In a risky move that could further shrink its minuscule slice of the PC market, Apple Computer Inc. announced plans Monday to switch its Macintosh computers to the same Intel Corp. chips used in systems that run Microsoft Windows.
These are the same sort of dweebs who’ve been saying for 10 years that Apple “had to switch” to Intel.
At its Worldwide Developer Conference today, Apple announced plans to deliver models of its Macintosh® computers using Intel microprocessors by this time next year, and to transition all of its Macs to using Intel microprocessors by the end of 2007. Apple previewed a version of its critically acclaimed operating system, Mac OS X Tiger, running on an Intel-based Mac to the over 3,800 developers attending CEO Steve Jobs’ keynote address. Apple also announced the availability of a Developer Transition Kit, consisting of an Intel-based Mac development system along with preview versions of Apple’s software, which will allow developers to prepare versions of their applications which will run on both PowerPC and Intel-based Macs.
Attorney Jay de Groot, in his personal profile on the West Legal Directory, claims the following in his list of client work:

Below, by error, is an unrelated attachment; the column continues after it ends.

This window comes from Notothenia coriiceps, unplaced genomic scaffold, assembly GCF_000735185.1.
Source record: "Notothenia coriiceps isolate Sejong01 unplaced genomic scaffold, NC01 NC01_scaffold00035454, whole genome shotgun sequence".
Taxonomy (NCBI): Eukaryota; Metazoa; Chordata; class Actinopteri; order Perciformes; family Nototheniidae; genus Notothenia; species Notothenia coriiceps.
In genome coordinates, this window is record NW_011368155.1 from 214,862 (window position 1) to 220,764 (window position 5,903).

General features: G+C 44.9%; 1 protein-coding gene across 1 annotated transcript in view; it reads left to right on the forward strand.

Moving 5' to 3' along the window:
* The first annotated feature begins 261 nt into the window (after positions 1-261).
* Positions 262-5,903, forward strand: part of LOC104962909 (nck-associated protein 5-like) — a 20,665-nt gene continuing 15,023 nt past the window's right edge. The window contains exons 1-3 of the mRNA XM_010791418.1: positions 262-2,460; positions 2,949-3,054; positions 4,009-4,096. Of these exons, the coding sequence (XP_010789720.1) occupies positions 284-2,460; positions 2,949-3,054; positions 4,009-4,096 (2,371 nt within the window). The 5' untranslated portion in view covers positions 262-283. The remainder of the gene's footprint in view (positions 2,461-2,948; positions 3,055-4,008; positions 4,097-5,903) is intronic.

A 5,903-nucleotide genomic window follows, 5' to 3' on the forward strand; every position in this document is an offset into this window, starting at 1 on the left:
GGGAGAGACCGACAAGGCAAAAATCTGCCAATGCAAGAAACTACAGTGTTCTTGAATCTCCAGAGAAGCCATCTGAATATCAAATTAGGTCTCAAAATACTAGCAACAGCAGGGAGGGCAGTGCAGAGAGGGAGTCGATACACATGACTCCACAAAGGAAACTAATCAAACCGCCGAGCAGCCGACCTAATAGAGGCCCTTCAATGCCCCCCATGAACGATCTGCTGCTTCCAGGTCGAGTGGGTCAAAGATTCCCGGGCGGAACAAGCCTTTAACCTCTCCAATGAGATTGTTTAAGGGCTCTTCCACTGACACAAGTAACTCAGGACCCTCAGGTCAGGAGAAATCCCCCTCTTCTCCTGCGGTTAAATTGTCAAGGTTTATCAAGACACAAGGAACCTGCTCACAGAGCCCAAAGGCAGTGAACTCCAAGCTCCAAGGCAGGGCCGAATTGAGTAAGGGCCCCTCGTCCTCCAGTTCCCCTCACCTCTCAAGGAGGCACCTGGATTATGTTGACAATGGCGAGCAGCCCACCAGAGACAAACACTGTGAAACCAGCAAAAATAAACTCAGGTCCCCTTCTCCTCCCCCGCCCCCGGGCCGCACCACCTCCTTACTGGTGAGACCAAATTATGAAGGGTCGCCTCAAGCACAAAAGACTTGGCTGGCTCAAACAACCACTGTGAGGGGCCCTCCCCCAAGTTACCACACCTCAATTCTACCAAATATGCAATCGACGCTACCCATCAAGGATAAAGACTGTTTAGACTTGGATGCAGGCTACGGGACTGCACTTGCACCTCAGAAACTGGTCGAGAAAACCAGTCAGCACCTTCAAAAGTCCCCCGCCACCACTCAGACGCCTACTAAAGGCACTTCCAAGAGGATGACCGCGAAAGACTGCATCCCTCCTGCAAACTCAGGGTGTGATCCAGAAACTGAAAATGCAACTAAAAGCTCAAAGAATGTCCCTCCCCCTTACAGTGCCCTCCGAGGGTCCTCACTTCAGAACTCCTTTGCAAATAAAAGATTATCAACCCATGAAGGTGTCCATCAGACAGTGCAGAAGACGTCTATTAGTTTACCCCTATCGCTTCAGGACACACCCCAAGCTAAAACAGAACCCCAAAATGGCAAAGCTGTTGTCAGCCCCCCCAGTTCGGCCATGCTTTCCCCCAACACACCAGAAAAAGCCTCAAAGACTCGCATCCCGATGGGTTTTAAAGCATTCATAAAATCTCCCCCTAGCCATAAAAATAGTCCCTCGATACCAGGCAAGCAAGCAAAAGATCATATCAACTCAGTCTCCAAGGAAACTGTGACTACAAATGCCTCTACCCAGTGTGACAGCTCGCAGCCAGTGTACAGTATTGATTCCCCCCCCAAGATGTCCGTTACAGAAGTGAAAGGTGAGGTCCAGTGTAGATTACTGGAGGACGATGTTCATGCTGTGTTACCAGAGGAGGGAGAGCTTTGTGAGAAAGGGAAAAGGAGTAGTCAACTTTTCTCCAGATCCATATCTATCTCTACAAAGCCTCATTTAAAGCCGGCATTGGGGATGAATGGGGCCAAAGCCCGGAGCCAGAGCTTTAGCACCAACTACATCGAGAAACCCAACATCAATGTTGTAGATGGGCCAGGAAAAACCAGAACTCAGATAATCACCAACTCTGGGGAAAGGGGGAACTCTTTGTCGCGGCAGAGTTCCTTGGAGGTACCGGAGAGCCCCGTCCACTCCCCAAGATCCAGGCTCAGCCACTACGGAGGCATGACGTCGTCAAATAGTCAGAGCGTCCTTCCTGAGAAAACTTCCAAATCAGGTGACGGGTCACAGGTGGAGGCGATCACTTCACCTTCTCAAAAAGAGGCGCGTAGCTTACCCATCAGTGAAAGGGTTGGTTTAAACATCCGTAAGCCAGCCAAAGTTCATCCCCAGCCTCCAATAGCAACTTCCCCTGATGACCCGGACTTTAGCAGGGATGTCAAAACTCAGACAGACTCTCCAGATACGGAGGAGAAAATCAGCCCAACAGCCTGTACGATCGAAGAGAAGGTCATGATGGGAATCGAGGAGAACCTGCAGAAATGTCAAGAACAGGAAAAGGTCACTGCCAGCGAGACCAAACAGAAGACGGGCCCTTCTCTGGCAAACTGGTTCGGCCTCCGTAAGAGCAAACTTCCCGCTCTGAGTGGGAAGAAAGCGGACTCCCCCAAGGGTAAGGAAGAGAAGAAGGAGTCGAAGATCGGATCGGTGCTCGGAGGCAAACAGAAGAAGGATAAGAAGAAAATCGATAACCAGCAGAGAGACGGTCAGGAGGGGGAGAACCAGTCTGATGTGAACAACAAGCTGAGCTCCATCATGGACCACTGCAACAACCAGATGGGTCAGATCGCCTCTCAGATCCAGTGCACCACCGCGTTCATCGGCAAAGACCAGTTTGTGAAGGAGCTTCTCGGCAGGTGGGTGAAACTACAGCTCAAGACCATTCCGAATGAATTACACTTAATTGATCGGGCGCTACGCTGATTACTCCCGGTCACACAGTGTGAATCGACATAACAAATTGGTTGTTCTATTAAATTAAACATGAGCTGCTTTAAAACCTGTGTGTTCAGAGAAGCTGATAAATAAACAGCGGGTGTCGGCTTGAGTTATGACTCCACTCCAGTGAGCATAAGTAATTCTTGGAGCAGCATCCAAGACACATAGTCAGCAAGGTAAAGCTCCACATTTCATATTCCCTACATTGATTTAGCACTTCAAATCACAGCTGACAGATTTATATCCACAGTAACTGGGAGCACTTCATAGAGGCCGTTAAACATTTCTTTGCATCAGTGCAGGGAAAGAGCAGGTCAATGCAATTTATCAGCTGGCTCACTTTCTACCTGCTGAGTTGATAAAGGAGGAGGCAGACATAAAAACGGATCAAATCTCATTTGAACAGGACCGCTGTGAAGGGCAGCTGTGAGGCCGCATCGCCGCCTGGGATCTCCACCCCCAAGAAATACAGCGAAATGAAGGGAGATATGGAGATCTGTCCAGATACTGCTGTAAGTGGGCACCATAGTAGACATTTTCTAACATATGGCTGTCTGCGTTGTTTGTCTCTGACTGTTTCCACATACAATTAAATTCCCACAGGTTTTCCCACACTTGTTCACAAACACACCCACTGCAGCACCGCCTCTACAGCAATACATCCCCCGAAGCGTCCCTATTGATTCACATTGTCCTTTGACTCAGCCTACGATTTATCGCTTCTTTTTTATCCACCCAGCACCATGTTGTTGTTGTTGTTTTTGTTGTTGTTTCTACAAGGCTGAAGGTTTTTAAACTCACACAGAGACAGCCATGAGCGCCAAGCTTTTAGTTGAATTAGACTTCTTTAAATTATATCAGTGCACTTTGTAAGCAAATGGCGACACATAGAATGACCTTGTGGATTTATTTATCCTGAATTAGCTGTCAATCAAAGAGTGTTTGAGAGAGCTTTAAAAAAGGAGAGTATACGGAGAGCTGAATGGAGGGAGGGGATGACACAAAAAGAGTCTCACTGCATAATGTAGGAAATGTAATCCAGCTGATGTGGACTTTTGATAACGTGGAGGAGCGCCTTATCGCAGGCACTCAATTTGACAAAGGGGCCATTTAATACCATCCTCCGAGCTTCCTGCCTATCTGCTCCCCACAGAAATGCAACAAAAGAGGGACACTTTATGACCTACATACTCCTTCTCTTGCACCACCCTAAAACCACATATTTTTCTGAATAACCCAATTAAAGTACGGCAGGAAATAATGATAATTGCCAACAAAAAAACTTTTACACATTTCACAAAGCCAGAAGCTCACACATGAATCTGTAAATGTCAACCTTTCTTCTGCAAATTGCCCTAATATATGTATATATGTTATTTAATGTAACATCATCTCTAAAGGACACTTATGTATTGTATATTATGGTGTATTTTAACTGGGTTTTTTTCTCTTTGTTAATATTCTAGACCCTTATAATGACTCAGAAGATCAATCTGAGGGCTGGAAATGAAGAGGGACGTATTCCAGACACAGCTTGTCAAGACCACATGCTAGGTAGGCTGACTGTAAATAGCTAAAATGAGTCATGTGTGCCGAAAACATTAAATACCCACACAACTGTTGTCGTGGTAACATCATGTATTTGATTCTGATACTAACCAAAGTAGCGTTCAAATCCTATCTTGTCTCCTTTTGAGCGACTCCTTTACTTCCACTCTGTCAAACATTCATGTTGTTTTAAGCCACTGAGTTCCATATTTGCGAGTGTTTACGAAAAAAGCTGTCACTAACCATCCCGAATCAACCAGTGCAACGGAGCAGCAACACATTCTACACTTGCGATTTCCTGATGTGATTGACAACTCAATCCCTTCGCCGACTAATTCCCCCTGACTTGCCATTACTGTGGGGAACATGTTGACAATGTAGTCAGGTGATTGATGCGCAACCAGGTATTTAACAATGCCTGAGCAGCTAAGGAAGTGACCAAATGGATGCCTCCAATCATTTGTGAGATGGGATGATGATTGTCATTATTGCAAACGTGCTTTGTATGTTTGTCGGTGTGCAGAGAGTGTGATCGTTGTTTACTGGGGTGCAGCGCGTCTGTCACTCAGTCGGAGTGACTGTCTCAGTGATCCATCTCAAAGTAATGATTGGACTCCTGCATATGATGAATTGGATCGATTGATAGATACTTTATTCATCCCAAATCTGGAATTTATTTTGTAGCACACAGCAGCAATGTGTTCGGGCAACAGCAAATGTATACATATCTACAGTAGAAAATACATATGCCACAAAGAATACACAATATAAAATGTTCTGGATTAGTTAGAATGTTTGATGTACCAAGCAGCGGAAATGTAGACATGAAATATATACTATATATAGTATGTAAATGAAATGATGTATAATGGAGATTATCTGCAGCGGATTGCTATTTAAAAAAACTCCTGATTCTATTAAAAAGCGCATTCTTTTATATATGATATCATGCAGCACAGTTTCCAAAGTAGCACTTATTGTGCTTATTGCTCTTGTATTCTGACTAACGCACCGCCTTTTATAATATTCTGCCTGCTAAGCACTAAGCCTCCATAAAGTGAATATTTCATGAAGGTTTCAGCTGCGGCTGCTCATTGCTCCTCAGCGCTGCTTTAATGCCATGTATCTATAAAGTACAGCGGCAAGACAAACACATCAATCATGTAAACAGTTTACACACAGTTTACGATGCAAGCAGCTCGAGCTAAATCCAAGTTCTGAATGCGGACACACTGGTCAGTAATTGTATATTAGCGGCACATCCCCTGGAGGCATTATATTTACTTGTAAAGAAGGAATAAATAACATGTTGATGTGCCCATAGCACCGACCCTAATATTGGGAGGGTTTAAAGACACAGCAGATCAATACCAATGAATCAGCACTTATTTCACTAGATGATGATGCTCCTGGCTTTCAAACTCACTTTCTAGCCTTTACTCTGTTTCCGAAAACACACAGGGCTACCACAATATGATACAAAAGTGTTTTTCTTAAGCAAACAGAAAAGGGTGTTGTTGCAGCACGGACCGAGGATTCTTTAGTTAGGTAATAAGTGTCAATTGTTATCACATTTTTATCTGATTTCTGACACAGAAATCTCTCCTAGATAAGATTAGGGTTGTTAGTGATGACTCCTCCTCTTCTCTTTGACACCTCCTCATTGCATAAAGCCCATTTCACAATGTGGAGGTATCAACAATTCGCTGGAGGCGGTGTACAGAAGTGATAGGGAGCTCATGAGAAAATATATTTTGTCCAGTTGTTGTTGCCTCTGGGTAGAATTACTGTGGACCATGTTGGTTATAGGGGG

Transitive Technologies: Represented Transitive Technologies in a co-development and licensing agreement with Apple Computer
This could indicate some sort of PowerPC emulation for x86 Macs. (Via MacRumors.com.)
Also worth noting is that Mr. de Groot works for the firm Morrison and Foerster, LLP, owners of one of the greatest domain names on the entire Internet.
Nothing new in the report, which they make up for by rehashing 20 years of Apple’s history with Motorola and IBM. Worth noting is the caption under the photo of Jobs:
Steven P. Jobs of Apple Computer is to address his engineers Monday.
All your engineers are belong to Jobs.
Says he was right about Mac-on-Intel from two years ago.
Khoi Vinh on Mac OS X’s multiple window styles.
Paid subscription required for full story, but Paul Thurrott has an excerpt.
Useful information for web server log analysis. (Notice that Apple still can’t seem to make up its mind whether it’s “Web Kit” or “WebKit” — they use it as two words in the body text, but close it up in the headline. Daring Fireball house style uses the two-word form, because that’s what Apple uses more frequently.)
They’re reporting it as a done deal, to be announced Monday at WWDC. Assuming this is true, it’s HOLY SHIT news. I’m still skeptical — the article doesn’t offer a decent explanation for why Apple would do this.
Apple Computer plans to announce Monday that it’s scrapping its partnership with IBM and switching its computers to Intel’s microprocessors, CNET News.com has learned.